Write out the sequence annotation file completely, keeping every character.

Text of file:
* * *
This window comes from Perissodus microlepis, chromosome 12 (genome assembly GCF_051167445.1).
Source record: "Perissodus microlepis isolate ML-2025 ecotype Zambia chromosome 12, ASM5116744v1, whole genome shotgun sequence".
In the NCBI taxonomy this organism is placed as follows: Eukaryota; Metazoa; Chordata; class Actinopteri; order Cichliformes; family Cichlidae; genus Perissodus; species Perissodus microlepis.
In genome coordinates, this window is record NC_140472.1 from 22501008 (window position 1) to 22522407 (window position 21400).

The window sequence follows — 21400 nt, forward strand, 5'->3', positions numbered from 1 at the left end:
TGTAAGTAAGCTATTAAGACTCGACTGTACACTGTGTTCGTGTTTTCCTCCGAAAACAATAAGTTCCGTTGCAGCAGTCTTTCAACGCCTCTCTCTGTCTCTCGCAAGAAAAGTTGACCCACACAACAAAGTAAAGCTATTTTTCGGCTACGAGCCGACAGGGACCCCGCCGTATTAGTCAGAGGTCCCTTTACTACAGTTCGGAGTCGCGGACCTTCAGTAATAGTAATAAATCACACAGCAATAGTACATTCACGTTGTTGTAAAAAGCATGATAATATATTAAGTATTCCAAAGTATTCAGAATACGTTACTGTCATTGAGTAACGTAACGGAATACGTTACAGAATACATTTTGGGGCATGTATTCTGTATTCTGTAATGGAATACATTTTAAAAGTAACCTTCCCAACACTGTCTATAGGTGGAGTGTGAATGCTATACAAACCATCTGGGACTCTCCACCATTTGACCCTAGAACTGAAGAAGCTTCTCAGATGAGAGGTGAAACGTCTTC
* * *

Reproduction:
This window comes from Perissodus microlepis, chromosome 12 (genome assembly GCF_051167445.1).
Source record: "Perissodus microlepis isolate ML-2025 ecotype Zambia chromosome 12, ASM5116744v1, whole genome shotgun sequence".
In the NCBI taxonomy this organism is placed as follows: Eukaryota; Metazoa; Chordata; class Actinopteri; order Cichliformes; family Cichlidae; genus Perissodus; species Perissodus microlepis.
In genome coordinates, this window is record NC_140472.1 from 22501008 (window position 1) to 22522407 (window position 21400).

The window sequence follows — 21400 nt, forward strand, 5'->3', positions numbered from 1 at the left end:
TGTAAGTAAGCTATTAAGACTCGACTGTACACTGTGTTCGTGTTTTCCTCCGAAAACAATAAGTTCCGTTGCAGCAGTCTTTCAACGCCTCTCTCTGTCTCTCGCAAGAAAAGTTGACCCACACAACAAAGTAAAGCTATTTTTCGGCTACGAGCCGACAGGGACCCCGCCGTATTAGTCAGAGGTCCCTTTACTACAGTTCGGAGTCGCGGACCTTCAGTAATAGTAATAAATCACACAGCAATAGTACATTCACGTTGTTGTAAAAAGCATGATAATATATTAAGTATTCCAAAGTATTCAGAATACGTTACTGTCATTGAGTAACGTAACGGAATACGTTACAGAATACATTTTGGGGCATGTATTCTGTATTCTGTAATGGAATACATTTTAAAAGTAACCTTCCCAACACTGTCTATAGGTGGAGTGTGAATGCTATACAAACCATCTGGGACTCTCCACCATTTGACCCTAGAACTGAAGAAGCTTCTCAGATGAGAGGTGAAACGTCTTC